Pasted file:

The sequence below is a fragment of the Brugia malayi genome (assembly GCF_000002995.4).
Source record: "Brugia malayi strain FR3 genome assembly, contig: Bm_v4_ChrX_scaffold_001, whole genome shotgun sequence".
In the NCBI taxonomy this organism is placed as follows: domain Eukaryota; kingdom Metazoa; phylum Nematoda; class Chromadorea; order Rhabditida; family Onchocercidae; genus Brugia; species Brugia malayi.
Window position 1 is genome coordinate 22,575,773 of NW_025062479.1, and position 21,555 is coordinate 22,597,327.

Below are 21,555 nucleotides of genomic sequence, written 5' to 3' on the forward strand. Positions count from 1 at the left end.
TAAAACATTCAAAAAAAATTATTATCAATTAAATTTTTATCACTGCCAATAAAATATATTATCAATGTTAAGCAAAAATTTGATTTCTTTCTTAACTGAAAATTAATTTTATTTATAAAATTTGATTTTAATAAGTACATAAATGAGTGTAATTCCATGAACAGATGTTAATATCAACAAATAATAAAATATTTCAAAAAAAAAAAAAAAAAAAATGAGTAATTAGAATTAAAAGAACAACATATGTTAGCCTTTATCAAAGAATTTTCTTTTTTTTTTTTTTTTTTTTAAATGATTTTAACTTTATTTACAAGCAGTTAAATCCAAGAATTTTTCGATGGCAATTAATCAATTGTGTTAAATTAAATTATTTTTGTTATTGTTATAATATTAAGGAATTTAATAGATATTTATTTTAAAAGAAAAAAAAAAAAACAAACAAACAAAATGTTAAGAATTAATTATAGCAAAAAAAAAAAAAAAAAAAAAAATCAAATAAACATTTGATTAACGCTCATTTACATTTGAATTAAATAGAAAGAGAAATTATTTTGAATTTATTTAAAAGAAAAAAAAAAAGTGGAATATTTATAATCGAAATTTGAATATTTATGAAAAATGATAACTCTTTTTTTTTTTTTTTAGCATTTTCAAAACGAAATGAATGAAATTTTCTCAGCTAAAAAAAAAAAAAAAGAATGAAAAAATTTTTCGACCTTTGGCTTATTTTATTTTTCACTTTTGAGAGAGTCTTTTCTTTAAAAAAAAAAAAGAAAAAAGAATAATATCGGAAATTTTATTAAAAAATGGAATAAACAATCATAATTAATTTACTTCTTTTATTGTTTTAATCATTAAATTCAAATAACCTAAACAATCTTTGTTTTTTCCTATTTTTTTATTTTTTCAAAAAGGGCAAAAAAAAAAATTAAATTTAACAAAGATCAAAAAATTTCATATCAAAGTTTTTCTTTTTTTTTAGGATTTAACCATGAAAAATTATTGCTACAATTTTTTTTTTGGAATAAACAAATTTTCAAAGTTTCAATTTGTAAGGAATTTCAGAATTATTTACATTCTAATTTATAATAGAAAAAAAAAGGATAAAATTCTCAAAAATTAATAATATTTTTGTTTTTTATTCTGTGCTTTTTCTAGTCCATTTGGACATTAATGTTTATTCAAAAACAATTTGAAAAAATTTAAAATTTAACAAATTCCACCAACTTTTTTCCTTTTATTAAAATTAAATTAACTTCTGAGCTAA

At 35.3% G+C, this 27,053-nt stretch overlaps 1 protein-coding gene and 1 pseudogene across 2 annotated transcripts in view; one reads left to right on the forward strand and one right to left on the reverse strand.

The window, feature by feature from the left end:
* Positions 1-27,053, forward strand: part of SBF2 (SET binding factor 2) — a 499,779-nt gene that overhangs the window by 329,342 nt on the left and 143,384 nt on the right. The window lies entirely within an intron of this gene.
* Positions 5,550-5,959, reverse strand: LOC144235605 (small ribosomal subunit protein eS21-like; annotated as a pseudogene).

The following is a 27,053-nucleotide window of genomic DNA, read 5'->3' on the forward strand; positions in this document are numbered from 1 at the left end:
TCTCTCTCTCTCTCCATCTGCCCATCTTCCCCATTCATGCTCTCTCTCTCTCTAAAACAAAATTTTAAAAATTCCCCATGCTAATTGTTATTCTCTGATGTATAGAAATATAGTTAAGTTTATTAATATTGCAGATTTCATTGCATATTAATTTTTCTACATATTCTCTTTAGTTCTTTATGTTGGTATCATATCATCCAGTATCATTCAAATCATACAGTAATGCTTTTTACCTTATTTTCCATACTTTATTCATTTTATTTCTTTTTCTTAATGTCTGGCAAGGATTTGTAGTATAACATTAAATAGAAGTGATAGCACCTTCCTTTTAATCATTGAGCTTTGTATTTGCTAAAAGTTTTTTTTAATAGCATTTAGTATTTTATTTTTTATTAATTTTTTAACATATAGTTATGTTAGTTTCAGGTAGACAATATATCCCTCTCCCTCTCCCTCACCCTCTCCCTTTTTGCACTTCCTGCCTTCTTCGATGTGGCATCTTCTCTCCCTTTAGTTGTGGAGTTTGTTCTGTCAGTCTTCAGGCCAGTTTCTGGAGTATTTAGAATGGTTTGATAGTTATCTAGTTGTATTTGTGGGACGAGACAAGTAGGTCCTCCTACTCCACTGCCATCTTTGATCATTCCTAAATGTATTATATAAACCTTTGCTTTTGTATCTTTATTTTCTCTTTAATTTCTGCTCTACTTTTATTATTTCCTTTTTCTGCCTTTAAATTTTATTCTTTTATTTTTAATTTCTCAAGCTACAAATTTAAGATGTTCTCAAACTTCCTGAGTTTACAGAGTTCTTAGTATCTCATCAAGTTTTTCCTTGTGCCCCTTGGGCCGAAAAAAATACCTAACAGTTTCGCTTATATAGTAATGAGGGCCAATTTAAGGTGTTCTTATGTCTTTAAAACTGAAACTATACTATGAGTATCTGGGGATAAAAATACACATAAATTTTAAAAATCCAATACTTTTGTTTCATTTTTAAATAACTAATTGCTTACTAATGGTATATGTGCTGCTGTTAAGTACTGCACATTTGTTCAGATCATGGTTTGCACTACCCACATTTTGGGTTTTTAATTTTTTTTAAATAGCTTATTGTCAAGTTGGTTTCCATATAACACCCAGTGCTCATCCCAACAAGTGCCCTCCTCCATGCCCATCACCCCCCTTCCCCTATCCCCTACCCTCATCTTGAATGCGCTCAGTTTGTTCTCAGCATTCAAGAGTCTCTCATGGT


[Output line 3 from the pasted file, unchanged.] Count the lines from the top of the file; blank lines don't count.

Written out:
In the NCBI taxonomy this organism is placed as follows: domain Eukaryota; kingdom Metazoa; phylum Nematoda; class Chromadorea; order Rhabditida; family Onchocercidae; genus Brugia; species Brugia malayi.